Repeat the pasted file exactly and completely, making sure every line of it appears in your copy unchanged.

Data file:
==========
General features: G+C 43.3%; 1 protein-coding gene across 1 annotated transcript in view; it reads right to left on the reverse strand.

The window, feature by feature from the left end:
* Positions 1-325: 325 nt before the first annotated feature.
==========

General features: G+C 43.3%; 1 protein-coding gene across 1 annotated transcript in view; it reads right to left on the reverse strand.

The window, feature by feature from the left end:
* Positions 1-325: 325 nt before the first annotated feature.